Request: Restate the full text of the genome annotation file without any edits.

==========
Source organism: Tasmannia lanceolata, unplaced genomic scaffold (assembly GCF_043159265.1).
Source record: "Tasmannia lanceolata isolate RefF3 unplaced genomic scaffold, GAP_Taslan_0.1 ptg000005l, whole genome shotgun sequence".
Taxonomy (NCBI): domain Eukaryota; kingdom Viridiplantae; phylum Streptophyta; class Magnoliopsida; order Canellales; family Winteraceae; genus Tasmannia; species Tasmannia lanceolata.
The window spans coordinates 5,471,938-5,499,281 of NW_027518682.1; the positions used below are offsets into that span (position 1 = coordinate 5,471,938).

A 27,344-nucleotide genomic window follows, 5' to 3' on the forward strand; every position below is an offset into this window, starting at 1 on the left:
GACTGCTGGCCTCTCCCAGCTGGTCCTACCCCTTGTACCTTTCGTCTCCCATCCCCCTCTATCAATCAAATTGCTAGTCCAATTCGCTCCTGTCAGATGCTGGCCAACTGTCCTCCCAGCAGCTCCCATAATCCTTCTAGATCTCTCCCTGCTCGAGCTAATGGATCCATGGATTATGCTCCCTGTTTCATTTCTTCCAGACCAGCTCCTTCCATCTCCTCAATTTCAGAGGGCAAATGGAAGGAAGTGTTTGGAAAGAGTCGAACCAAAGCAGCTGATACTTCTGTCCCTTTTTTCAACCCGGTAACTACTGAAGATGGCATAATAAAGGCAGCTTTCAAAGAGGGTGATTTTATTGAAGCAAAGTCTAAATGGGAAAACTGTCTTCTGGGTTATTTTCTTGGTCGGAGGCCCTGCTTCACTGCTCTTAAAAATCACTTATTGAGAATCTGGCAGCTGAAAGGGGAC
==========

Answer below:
Source organism: Tasmannia lanceolata, unplaced genomic scaffold (assembly GCF_043159265.1).
Source record: "Tasmannia lanceolata isolate RefF3 unplaced genomic scaffold, GAP_Taslan_0.1 ptg000005l, whole genome shotgun sequence".
Taxonomy (NCBI): domain Eukaryota; kingdom Viridiplantae; phylum Streptophyta; class Magnoliopsida; order Canellales; family Winteraceae; genus Tasmannia; species Tasmannia lanceolata.
The window spans coordinates 5,471,938-5,499,281 of NW_027518682.1; the positions used below are offsets into that span (position 1 = coordinate 5,471,938).

A 27,344-nucleotide genomic window follows, 5' to 3' on the forward strand; every position below is an offset into this window, starting at 1 on the left:
GACTGCTGGCCTCTCCCAGCTGGTCCTACCCCTTGTACCTTTCGTCTCCCATCCCCCTCTATCAATCAAATTGCTAGTCCAATTCGCTCCTGTCAGATGCTGGCCAACTGTCCTCCCAGCAGCTCCCATAATCCTTCTAGATCTCTCCCTGCTCGAGCTAATGGATCCATGGATTATGCTCCCTGTTTCATTTCTTCCAGACCAGCTCCTTCCATCTCCTCAATTTCAGAGGGCAAATGGAAGGAAGTGTTTGGAAAGAGTCGAACCAAAGCAGCTGATACTTCTGTCCCTTTTTTCAACCCGGTAACTACTGAAGATGGCATAATAAAGGCAGCTTTCAAAGAGGGTGATTTTATTGAAGCAAAGTCTAAATGGGAAAACTGTCTTCTGGGTTATTTTCTTGGTCGGAGGCCCTGCTTCACTGCTCTTAAAAATCACTTATTGAGAATCTGGCAGCTGAAAGGGGAC